A Report on Non-Ionizing Radiation

News & Comment

Don’t Worry, Be Happy, Says ICNIRP

Wednesday, July 6, 2011
Last updated September 25, 2013

The battle over Interphone continues. This time it's in full public view as key players publish papers detailing where they stand on cell phone tumor risks. There haven't been any big surprises since their opinions have long been known. Yet, the diametrically opposing views have led to conflicting stories in the media as each new study is released.

Wednesday, June 22, 2011

A short summary of the IARC Working Group's decision to classify radiofrequency (RF) radiation as a "possible human carcinogen" (2B) was posted this morning on the Web pages of Lancet Oncology.

IARC has not paid for the two-page summary to be open access. [IARC later changed its mind and it is now a free download.]

Friday, June 10, 2011

Today, the Australian Centre for Radiofrequency Bioeffects Research (ACRBR) is closing its doors. The center has gone bust for the most commonplace reason: It ran out of cash.

To understand why no one wanted to give the ACRBR any more money —we concede that there hasn't been much around— you need only read the last couple of paragraphs of the last post by its outgoing executive director, Rodney Croft:

Small Group Will File Minority Opinion

Friday, June 3, 2011
Last updated November 25, 2015

It's not easy to reach unanimous agreement on anything to do with cell phone radiation. And when it comes to cell phones and cancer, forget about it. But the International Agency for Research on Cancer (IARC) nearly pulled it off. On Tuesday, May 31, more than two dozen scientists and doctors from 14 countries —a group IARC Director Christopher Wild called "the world's leading experts"— issued a joint statement that cell phone and other types of radiofrequency (RF) and microwave radiation might cause cancer.

Tuesday, May 31, 2011

A day-by-day blog of the IARC RF–Cancer Review, May 23-30.

Pages

Short Takes

June 1, 2016

One common criticism of the new NTP cell phone cancer study is that, unlike the male rats, there was no significant increase in tumors among female rats.

For instance in its latest assault on the NTP results, the New York Times is running a comment by a pediatrics professor in Indiana, in which he states:

“It’s also odd that...

May 26, 2016
Last updated May 30, 2016

This evening, the National Toxicology Program (NTP) released a draft of the report on its two-year cell phone cancer study. Linda Birnbaum, the director of the NIEHS, and John Bucher, the leader of the study, will present the report at a teleconference tomorrow, Friday. They are the director and associate director of the NTP, respectively. [Birnbaum did not...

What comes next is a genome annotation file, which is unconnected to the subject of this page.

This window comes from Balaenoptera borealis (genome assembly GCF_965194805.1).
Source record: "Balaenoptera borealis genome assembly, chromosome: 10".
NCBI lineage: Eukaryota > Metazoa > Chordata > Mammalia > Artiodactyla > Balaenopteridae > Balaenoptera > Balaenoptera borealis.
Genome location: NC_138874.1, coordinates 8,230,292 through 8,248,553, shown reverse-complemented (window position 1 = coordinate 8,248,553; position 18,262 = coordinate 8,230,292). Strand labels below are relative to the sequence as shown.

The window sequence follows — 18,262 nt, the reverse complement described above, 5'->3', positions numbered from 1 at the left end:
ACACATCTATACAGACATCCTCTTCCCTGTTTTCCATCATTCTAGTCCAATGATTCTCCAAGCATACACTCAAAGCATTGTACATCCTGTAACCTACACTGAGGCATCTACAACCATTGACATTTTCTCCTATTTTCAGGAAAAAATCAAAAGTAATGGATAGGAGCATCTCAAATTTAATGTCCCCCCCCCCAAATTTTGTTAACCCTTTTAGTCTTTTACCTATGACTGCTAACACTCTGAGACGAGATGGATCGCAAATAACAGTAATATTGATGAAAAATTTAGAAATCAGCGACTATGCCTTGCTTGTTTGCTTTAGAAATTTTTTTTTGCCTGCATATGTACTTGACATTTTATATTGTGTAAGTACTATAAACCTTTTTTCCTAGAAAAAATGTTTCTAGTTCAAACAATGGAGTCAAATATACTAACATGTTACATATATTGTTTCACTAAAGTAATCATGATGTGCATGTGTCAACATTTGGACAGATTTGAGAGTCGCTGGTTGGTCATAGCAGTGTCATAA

March 18, 2016
Last updated March 19, 2016

Weak RF fields may indeed be able to promote cancer, according to two leading members of the EMF/RF research community. Frank Barnes and Ben Greenebaum are offering theoretical arguments to explain how low-level RF radiation can alter the growth rates of cancer cells. They present their ideas in an article which has just...

January 1, 2016
Last updated January 12, 2016

In August 2014, the Centers for Disease Control (CDC) issued and then rescinded precautionary advice on the use of cell phones. See our story, “CDC Calls for Caution on Cell Phones, Then Gets Cold Feet.”

Today,* Danny Hakim, an investigative reporter at the New York Times, has published a behind-the-scenes look at what was going on at the time, based on more than 500 pages of CDC internal documents, including e-mails, together with follow-up interviews. His story,...

June 25, 2015

Lancet Oncology, the journal which published the official announcement of IARC’s decision to designate RF radiation as a possible human carcinogen, has issued a correction to the conflict of interest (COI) statement it had included for...

October 20, 2014
Last updated April 16, 2015

Some leading epidemiologists have been saying that cell phones don’t pose a brain tumor risk because cancer rates are not going up. Now comes word that Swedish cancer registry data are in disarray and official statistics may be masking a disquieting trend.

Since 2008, there has been a close to 30% increase in patients with a brain tumor of an “unknown nature” and that increase is not reflected in the national cancer registry, according to a new analysis by...